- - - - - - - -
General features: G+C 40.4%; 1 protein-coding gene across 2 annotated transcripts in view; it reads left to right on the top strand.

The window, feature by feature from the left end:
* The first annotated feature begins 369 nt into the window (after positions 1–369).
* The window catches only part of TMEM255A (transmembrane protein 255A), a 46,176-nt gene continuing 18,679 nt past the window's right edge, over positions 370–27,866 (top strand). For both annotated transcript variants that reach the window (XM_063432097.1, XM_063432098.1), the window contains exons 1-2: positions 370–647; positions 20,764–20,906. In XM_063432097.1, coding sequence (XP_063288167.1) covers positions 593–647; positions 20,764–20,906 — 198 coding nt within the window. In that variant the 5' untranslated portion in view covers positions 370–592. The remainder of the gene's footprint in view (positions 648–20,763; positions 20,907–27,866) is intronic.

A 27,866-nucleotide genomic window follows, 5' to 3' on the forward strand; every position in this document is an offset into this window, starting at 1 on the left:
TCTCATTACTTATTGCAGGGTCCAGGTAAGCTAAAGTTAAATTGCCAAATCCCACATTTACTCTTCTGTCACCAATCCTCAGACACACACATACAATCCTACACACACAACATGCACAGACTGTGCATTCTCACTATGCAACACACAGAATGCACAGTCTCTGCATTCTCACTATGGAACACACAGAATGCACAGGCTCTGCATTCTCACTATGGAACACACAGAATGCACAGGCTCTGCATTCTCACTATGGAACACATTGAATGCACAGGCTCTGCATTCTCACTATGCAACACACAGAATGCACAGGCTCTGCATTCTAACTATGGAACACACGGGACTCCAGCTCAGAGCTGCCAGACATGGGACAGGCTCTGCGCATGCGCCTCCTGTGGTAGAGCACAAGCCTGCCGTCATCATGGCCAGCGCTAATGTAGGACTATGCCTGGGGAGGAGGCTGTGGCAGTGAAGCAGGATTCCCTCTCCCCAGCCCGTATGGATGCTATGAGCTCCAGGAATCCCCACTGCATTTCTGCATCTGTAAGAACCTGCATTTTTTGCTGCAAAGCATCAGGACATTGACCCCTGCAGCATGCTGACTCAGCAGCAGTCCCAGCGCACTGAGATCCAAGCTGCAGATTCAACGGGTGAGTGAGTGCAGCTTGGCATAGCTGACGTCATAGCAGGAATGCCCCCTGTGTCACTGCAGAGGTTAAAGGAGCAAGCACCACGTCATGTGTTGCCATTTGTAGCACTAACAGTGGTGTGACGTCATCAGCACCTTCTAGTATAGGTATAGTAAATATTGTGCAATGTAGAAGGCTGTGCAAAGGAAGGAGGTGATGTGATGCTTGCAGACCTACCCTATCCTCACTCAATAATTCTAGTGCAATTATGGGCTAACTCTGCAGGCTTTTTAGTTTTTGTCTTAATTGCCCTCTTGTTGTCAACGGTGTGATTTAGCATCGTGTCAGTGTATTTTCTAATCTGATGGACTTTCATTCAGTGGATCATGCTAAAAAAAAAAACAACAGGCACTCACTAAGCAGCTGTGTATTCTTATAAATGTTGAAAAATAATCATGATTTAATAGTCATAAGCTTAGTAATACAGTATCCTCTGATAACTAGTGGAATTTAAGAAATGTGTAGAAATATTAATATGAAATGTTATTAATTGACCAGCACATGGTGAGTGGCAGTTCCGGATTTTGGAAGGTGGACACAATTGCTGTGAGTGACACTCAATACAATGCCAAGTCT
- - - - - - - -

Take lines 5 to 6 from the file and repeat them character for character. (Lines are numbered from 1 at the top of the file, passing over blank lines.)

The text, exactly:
A 27,866-nucleotide genomic window follows, 5' to 3' on the forward strand; every position in this document is an offset into this window, starting at 1 on the left:
TCTCATTACTTATTGCAGGGTCCAGGTAAGCTAAAGTTAAATTGCCAAATCCCACATTTACTCTTCTGTCACCAATCCTCAGACACACACATACAATCCTACACACACAACATGCACAGACTGTGCATTCTCACTATGCAACACACAGAATGCACAGTCTCTGCATTCTCACTATGGAACACACAGAATGCACAGGCTCTGCATTCTCACTATGGAACACACAGAATGCACAGGCTCTGCATTCTCACTATGGAACACATTGAATGCACAGGCTCTGCATTCTCACTATGCAACACACAGAATGCACAGGCTCTGCATTCTAACTATGGAACACACGGGACTCCAGCTCAGAGCTGCCAGACATGGGACAGGCTCTGCGCATGCGCCTCCTGTGGTAGAGCACAAGCCTGCCGTCATCATGGCCAGCGCTAATGTAGGACTATGCCTGGGGAGGAGGCTGTGGCAGTGAAGCAGGATTCCCTCTCCCCAGCCCGTATGGATGCTATGAGCTCCAGGAATCCCCACTGCATTTCTGCATCTGTAAGAACCTGCATTTTTTGCTGCAAAGCATCAGGACATTGACCCCTGCAGCATGCTGACTCAGCAGCAGTCCCAGCGCACTGAGATCCAAGCTGCAGATTCAACGGGTGAGTGAGTGCAGCTTGGCATAGCTGACGTCATAGCAGGAATGCCCCCTGTGTCACTGCAGAGGTTAAAGGAGCAAGCACCACGTCATGTGTTGCCATTTGTAGCACTAACAGTGGTGTGACGTCATCAGCACCTTCTAGTATAGGTATAGTAAATATTGTGCAATGTAGAAGGCTGTGCAAAGGAAGGAGGTGATGTGATGCTTGCAGACCTACCCTATCCTCACTCAATAATTCTAGTGCAATTATGGGCTAACTCTGCAGGCTTTTTAGTTTTTGTCTTAATTGCCCTCTTGTTGTCAACGGTGTGATTTAGCATCGTGTCAGTGTATTTTCTAATCTGATGGACTTTCATTCAGTGGATCATGCTAAAAAAAAAAACAACAGGCACTCACTAAGCAGCTGTGTATTCTTATAAATGTTGAAAAATAATCATGATTTAATAGTCATAAGCTTAGTAATACAGTATCCTCTGATAACTAGTGGAATTTAAGAAATGTGTAGAAATATTAATATGAAATGTTATTAATTGACCAGCACATGGTGAGTGGCAGTTCCGGATTTTGGAAGGTGGACACAATTGCTGTGAGTGACACTCAATACAATGCCAAGTCT